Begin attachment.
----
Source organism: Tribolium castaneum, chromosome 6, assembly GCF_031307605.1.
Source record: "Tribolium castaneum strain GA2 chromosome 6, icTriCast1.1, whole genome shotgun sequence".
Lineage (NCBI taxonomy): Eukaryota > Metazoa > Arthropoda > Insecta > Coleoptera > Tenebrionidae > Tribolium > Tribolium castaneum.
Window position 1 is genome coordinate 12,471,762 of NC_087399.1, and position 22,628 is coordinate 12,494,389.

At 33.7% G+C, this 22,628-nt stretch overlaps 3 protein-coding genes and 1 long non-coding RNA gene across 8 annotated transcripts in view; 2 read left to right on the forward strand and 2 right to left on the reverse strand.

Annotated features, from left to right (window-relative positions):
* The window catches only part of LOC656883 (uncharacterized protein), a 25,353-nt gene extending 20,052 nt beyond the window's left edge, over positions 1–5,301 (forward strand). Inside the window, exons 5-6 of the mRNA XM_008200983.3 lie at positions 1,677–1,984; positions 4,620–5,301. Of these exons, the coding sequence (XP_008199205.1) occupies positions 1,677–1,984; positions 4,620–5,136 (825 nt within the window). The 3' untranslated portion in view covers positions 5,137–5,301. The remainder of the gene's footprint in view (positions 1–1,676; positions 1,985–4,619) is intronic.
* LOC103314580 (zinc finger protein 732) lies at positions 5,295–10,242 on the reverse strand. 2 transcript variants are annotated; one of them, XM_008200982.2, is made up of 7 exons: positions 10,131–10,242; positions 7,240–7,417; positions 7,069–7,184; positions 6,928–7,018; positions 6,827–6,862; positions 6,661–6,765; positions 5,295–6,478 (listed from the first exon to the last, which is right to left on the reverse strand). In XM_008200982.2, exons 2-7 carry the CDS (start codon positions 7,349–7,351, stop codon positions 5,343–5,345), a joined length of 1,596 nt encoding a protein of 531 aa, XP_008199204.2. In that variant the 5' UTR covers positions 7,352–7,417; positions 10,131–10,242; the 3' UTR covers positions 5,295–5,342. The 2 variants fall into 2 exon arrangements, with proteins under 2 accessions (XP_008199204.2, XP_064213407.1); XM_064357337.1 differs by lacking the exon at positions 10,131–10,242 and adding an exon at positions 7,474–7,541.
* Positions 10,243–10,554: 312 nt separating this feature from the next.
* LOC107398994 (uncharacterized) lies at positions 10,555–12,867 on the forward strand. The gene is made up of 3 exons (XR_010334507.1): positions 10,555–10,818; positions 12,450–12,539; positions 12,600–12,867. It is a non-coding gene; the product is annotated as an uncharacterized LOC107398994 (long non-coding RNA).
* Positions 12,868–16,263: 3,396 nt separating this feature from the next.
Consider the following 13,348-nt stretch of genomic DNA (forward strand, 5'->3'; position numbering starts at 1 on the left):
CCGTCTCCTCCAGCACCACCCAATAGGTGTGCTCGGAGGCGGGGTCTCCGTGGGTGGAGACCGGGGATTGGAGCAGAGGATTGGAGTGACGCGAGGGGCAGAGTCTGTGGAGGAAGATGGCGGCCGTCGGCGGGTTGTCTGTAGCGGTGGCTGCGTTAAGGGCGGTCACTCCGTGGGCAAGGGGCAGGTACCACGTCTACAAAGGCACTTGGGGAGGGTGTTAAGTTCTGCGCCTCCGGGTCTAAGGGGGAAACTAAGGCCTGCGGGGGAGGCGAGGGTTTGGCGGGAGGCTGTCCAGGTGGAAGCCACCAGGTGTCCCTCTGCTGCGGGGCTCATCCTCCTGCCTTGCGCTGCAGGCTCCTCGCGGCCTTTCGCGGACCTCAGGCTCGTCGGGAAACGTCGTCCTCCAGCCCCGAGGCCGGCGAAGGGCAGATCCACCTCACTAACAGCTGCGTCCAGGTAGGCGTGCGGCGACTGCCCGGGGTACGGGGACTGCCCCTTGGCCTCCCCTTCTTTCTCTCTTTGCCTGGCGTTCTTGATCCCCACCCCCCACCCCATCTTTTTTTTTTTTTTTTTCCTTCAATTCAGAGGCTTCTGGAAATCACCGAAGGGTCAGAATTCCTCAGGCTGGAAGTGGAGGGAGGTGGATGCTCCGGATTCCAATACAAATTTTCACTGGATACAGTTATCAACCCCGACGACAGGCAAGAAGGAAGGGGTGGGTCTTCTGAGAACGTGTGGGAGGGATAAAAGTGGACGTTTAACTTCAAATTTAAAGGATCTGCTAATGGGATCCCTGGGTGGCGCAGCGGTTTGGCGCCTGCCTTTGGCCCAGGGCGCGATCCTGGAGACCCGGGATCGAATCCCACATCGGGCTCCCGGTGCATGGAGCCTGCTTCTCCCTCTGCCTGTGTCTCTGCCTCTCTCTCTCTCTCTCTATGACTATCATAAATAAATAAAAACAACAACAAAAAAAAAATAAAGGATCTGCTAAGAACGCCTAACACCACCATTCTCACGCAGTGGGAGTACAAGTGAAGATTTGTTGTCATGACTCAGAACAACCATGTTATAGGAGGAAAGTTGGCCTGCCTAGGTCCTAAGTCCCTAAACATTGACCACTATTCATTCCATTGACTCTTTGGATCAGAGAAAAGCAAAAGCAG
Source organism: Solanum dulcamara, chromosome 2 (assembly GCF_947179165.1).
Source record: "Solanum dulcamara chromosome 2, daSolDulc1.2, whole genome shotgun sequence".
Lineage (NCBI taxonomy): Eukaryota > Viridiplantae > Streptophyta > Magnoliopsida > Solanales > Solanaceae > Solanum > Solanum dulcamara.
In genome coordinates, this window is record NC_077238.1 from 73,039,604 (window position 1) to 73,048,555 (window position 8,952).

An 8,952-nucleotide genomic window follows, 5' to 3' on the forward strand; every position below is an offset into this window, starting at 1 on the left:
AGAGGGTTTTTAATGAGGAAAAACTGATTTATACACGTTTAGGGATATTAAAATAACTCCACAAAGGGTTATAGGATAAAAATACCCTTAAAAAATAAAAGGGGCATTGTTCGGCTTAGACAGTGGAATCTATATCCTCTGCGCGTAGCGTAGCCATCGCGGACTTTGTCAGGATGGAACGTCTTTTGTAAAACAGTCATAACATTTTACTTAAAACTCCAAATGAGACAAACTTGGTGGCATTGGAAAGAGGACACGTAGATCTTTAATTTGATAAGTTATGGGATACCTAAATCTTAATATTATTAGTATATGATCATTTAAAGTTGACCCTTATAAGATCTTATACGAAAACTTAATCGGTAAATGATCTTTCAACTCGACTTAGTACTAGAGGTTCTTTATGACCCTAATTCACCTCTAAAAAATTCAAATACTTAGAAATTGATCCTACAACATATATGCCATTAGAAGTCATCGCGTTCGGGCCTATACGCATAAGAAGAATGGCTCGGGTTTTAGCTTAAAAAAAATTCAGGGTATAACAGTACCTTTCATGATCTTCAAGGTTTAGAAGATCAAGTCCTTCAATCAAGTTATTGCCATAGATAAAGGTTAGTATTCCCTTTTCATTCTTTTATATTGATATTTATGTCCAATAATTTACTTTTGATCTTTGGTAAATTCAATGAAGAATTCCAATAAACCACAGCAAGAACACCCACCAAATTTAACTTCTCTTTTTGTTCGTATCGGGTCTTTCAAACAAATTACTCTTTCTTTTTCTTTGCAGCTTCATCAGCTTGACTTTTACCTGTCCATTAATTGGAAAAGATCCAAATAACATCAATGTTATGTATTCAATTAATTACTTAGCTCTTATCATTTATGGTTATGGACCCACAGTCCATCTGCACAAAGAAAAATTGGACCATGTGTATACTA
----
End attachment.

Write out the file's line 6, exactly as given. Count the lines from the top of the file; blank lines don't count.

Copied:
Annotated features, from left to right (window-relative positions):